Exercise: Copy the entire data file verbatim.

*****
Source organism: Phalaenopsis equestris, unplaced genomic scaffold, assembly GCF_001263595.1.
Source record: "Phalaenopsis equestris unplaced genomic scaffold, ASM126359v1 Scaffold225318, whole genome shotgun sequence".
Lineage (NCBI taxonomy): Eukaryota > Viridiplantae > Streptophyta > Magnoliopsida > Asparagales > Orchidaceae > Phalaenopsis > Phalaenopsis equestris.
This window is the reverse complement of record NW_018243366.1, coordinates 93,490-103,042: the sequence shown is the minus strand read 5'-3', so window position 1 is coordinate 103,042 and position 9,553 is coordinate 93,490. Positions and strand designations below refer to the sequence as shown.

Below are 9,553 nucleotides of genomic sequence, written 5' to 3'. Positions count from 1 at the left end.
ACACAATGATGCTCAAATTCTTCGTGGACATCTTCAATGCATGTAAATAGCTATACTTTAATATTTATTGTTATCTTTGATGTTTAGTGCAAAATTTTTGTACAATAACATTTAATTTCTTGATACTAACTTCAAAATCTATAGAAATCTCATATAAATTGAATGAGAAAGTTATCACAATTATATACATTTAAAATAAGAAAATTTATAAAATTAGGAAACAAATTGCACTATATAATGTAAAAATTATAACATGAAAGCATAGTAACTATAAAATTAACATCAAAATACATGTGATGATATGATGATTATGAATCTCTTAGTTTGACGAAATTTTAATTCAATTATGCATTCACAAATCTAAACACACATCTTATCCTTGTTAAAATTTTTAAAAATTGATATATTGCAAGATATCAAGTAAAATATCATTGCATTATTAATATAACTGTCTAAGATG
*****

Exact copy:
Source organism: Phalaenopsis equestris, unplaced genomic scaffold, assembly GCF_001263595.1.
Source record: "Phalaenopsis equestris unplaced genomic scaffold, ASM126359v1 Scaffold225318, whole genome shotgun sequence".
Lineage (NCBI taxonomy): Eukaryota > Viridiplantae > Streptophyta > Magnoliopsida > Asparagales > Orchidaceae > Phalaenopsis > Phalaenopsis equestris.
This window is the reverse complement of record NW_018243366.1, coordinates 93,490-103,042: the sequence shown is the minus strand read 5'-3', so window position 1 is coordinate 103,042 and position 9,553 is coordinate 93,490. Positions and strand designations below refer to the sequence as shown.

Below are 9,553 nucleotides of genomic sequence, written 5' to 3'. Positions count from 1 at the left end.
ACACAATGATGCTCAAATTCTTCGTGGACATCTTCAATGCATGTAAATAGCTATACTTTAATATTTATTGTTATCTTTGATGTTTAGTGCAAAATTTTTGTACAATAACATTTAATTTCTTGATACTAACTTCAAAATCTATAGAAATCTCATATAAATTGAATGAGAAAGTTATCACAATTATATACATTTAAAATAAGAAAATTTATAAAATTAGGAAACAAATTGCACTATATAATGTAAAAATTATAACATGAAAGCATAGTAACTATAAAATTAACATCAAAATACATGTGATGATATGATGATTATGAATCTCTTAGTTTGACGAAATTTTAATTCAATTATGCATTCACAAATCTAAACACACATCTTATCCTTGTTAAAATTTTTAAAAATTGATATATTGCAAGATATCAAGTAAAATATCATTGCATTATTAATATAACTGTCTAAGATG